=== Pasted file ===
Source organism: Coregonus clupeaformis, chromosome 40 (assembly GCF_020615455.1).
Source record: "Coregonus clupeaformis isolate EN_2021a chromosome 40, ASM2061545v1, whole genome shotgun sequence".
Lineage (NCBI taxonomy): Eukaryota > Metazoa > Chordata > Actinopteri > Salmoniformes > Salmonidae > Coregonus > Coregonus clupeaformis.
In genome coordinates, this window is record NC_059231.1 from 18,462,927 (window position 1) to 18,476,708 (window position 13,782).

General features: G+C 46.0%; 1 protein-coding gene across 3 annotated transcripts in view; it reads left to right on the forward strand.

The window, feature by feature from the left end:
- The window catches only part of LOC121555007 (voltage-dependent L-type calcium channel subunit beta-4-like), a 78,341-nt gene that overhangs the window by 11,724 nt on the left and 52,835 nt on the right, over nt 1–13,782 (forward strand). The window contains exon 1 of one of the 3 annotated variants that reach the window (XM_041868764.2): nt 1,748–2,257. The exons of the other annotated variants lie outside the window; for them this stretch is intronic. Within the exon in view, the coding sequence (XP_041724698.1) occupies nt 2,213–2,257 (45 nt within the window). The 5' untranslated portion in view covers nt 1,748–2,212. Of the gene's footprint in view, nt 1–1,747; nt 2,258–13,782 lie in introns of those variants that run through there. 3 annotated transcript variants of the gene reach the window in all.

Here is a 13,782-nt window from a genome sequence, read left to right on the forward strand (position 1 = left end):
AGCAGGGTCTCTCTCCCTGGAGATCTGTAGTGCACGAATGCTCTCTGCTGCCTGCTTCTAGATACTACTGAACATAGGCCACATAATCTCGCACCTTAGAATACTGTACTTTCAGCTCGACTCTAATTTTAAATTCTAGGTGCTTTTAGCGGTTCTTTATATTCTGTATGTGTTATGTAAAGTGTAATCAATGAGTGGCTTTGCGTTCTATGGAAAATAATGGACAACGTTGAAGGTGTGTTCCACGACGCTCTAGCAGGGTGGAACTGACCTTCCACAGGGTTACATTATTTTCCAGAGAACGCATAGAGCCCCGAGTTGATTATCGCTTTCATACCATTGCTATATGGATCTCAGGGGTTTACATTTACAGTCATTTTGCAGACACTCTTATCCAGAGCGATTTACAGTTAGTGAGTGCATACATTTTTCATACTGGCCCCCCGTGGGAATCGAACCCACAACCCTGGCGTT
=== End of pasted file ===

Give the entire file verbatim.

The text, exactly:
Source organism: Coregonus clupeaformis, chromosome 40 (assembly GCF_020615455.1).
Source record: "Coregonus clupeaformis isolate EN_2021a chromosome 40, ASM2061545v1, whole genome shotgun sequence".
Lineage (NCBI taxonomy): Eukaryota > Metazoa > Chordata > Actinopteri > Salmoniformes > Salmonidae > Coregonus > Coregonus clupeaformis.
In genome coordinates, this window is record NC_059231.1 from 18,462,927 (window position 1) to 18,476,708 (window position 13,782).

General features: G+C 46.0%; 1 protein-coding gene across 3 annotated transcripts in view; it reads left to right on the forward strand.

The window, feature by feature from the left end:
- The window catches only part of LOC121555007 (voltage-dependent L-type calcium channel subunit beta-4-like), a 78,341-nt gene that overhangs the window by 11,724 nt on the left and 52,835 nt on the right, over nt 1–13,782 (forward strand). The window contains exon 1 of one of the 3 annotated variants that reach the window (XM_041868764.2): nt 1,748–2,257. The exons of the other annotated variants lie outside the window; for them this stretch is intronic. Within the exon in view, the coding sequence (XP_041724698.1) occupies nt 2,213–2,257 (45 nt within the window). The 5' untranslated portion in view covers nt 1,748–2,212. Of the gene's footprint in view, nt 1–1,747; nt 2,258–13,782 lie in introns of those variants that run through there. 3 annotated transcript variants of the gene reach the window in all.

Here is a 13,782-nt window from a genome sequence, read left to right on the forward strand (position 1 = left end):
AGCAGGGTCTCTCTCCCTGGAGATCTGTAGTGCACGAATGCTCTCTGCTGCCTGCTTCTAGATACTACTGAACATAGGCCACATAATCTCGCACCTTAGAATACTGTACTTTCAGCTCGACTCTAATTTTAAATTCTAGGTGCTTTTAGCGGTTCTTTATATTCTGTATGTGTTATGTAAAGTGTAATCAATGAGTGGCTTTGCGTTCTATGGAAAATAATGGACAACGTTGAAGGTGTGTTCCACGACGCTCTAGCAGGGTGGAACTGACCTTCCACAGGGTTACATTATTTTCCAGAGAACGCATAGAGCCCCGAGTTGATTATCGCTTTCATACCATTGCTATATGGATCTCAGGGGTTTACATTTACAGTCATTTTGCAGACACTCTTATCCAGAGCGATTTACAGTTAGTGAGTGCATACATTTTTCATACTGGCCCCCCGTGGGAATCGAACCCACAACCCTGGCGTT